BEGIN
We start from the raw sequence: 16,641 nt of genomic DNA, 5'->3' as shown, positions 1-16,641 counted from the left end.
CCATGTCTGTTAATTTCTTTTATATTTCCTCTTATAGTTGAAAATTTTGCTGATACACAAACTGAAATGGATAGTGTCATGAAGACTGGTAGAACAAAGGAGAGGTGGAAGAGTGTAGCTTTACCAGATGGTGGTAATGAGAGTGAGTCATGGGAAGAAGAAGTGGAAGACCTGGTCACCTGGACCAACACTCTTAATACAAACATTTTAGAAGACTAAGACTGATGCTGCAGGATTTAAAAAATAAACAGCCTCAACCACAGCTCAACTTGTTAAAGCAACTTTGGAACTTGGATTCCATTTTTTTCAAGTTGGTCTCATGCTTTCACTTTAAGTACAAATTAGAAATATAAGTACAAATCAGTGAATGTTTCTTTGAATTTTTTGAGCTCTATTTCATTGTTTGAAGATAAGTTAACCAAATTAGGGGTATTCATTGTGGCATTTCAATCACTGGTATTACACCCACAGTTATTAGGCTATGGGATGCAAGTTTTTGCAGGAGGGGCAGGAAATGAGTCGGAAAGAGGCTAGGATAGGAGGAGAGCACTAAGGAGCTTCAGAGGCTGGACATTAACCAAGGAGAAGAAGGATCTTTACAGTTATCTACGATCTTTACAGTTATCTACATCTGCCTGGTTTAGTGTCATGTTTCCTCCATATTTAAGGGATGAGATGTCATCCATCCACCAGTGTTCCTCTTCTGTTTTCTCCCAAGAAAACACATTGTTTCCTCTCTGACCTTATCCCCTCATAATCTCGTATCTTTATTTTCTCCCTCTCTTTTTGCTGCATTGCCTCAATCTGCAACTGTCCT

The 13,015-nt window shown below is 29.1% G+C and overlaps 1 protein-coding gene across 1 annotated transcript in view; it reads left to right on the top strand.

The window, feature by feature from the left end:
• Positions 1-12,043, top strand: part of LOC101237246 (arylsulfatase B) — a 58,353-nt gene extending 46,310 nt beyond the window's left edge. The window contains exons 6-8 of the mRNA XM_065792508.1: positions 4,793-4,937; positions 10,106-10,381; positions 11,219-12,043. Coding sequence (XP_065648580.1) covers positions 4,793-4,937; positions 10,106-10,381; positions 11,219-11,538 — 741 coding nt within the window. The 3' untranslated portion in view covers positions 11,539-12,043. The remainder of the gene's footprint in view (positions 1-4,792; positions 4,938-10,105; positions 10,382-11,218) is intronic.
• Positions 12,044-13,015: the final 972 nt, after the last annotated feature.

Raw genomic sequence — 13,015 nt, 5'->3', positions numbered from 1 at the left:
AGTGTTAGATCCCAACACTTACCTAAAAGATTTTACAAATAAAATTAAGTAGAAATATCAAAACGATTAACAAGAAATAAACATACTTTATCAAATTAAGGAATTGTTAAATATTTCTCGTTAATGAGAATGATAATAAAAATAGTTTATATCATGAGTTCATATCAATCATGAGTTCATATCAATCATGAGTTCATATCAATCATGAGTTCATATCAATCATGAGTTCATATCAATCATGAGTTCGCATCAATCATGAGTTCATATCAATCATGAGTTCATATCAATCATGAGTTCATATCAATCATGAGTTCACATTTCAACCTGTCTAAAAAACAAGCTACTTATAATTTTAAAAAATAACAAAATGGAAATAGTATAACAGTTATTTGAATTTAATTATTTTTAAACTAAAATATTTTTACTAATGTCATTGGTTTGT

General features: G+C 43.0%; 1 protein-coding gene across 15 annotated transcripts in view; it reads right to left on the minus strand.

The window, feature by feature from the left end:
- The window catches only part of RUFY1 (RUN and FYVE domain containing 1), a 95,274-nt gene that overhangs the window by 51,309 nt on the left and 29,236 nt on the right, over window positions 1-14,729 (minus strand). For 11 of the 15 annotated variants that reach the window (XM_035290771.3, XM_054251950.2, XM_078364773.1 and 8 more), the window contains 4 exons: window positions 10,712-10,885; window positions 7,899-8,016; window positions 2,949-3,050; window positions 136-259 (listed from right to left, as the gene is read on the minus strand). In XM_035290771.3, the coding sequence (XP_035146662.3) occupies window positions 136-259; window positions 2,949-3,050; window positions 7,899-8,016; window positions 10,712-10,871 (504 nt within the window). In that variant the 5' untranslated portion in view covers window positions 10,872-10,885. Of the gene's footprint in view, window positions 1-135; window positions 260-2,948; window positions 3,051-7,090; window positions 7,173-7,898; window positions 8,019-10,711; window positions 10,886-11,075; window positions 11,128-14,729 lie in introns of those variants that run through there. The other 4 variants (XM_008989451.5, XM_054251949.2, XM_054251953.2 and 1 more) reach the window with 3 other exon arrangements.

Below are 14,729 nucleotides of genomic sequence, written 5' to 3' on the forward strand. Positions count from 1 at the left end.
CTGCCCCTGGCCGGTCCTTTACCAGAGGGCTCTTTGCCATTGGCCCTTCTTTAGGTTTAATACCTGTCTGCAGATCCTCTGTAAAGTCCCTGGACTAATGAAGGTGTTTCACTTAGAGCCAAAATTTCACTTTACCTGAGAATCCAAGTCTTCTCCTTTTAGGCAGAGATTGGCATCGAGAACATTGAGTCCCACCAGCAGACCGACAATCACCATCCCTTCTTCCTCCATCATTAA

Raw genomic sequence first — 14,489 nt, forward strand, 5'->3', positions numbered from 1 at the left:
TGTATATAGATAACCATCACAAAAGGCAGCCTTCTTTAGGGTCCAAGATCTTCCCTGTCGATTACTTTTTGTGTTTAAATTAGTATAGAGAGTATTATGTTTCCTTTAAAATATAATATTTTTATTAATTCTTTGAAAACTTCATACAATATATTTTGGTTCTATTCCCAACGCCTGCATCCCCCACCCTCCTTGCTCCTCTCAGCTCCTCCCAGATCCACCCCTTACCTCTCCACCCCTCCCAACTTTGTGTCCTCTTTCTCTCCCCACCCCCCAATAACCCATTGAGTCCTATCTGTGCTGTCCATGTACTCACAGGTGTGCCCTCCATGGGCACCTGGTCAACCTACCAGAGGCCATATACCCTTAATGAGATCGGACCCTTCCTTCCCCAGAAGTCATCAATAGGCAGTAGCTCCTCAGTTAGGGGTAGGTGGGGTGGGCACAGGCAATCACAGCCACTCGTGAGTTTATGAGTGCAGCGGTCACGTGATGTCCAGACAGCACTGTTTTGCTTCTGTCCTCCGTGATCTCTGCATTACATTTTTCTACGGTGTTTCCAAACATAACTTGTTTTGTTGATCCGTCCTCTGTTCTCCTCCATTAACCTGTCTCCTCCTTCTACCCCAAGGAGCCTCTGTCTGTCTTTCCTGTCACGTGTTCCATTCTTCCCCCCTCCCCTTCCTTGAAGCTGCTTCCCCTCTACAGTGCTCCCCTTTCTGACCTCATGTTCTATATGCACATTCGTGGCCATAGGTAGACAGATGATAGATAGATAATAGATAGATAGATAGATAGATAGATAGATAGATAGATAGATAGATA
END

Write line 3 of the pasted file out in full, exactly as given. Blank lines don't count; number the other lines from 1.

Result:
The 13,015-nt window shown below is 29.1% G+C and overlaps 1 protein-coding gene across 1 annotated transcript in view; it reads left to right on the top strand.